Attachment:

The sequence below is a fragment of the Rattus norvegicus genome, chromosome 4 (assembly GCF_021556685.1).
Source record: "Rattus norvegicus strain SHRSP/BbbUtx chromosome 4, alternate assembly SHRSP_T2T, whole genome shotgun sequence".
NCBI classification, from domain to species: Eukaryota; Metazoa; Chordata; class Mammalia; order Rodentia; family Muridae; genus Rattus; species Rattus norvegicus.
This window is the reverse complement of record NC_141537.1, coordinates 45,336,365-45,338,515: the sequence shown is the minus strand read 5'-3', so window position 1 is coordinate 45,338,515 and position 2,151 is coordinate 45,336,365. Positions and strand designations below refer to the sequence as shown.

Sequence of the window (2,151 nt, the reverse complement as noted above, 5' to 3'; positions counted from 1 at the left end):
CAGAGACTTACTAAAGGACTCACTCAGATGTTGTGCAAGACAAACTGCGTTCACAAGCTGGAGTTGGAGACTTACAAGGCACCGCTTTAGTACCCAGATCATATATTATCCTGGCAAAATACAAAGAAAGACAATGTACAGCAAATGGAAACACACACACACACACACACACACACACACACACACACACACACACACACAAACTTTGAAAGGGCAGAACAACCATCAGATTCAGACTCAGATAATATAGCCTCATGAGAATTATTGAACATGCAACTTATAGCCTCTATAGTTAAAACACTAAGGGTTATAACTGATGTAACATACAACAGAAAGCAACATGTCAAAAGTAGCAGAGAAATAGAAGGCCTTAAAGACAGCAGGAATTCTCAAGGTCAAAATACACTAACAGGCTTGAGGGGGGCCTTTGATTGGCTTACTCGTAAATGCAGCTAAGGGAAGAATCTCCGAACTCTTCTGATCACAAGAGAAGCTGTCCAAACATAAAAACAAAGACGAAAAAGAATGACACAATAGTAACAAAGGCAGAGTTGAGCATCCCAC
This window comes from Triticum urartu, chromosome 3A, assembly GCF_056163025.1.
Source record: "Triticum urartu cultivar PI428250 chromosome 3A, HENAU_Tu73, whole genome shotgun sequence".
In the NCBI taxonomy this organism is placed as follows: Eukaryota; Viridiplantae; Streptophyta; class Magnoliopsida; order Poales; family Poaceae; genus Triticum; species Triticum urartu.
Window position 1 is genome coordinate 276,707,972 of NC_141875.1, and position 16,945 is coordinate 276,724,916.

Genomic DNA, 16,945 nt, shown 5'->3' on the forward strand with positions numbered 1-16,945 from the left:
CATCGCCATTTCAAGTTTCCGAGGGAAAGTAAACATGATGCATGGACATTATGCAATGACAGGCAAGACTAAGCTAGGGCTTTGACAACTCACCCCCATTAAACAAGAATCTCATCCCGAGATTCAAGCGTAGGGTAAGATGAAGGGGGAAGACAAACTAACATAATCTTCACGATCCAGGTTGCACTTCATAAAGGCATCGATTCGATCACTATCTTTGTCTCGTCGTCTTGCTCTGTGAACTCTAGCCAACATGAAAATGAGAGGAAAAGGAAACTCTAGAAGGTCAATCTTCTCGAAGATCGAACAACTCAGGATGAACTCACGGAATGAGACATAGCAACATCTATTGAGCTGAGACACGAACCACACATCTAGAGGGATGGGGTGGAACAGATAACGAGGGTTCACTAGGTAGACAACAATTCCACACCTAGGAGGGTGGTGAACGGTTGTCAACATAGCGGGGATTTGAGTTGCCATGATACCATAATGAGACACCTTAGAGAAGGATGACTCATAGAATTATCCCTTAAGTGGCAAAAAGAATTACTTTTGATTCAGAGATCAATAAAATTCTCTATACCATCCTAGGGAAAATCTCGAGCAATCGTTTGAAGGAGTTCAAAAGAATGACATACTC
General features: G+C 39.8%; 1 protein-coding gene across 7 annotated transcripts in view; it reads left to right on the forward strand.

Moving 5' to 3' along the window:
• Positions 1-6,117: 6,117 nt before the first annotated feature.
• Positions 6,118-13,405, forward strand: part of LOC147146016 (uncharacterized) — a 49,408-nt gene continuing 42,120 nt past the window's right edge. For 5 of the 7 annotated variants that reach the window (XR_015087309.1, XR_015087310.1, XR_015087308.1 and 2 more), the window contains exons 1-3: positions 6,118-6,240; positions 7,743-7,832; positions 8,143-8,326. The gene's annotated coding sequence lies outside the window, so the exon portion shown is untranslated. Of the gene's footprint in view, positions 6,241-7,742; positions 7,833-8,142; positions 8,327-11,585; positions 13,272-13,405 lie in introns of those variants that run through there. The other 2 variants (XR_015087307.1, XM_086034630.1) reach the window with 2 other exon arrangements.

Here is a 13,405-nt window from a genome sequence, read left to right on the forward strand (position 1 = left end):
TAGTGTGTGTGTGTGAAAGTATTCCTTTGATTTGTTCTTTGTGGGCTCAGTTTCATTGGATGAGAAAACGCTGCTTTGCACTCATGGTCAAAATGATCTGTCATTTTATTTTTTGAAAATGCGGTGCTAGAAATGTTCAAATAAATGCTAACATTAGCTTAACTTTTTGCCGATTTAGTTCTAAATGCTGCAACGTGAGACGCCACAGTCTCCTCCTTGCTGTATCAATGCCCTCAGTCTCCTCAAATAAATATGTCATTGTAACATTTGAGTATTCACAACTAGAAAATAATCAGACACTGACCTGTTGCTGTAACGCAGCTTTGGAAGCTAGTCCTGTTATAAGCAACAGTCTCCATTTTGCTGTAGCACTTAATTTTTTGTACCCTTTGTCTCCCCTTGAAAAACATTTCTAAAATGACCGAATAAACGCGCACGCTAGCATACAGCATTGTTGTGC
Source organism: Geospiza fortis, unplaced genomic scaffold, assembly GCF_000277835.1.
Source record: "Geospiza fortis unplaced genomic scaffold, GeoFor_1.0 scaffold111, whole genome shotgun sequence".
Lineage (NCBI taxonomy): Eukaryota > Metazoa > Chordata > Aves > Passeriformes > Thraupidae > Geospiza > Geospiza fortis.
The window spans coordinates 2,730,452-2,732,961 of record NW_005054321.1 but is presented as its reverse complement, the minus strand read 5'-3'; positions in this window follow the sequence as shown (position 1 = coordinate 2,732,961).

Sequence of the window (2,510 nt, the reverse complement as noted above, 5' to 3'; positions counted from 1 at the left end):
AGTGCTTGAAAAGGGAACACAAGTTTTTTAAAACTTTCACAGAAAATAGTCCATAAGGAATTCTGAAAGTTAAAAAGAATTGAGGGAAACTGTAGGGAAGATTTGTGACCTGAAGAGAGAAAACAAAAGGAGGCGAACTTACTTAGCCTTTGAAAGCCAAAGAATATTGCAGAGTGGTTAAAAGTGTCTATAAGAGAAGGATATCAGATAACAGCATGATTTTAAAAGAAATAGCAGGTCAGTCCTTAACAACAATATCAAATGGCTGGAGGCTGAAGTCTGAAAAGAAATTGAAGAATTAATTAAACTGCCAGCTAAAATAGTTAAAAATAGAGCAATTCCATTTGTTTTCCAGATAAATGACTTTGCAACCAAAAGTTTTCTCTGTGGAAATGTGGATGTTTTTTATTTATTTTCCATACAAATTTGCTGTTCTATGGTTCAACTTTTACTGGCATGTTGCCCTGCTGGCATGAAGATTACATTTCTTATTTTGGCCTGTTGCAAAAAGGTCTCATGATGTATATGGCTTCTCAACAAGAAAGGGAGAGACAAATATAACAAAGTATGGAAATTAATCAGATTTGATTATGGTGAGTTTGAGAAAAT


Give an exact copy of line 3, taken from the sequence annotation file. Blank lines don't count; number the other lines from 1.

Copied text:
NCBI classification, from domain to species: Eukaryota; Metazoa; Chordata; class Mammalia; order Rodentia; family Muridae; genus Rattus; species Rattus norvegicus.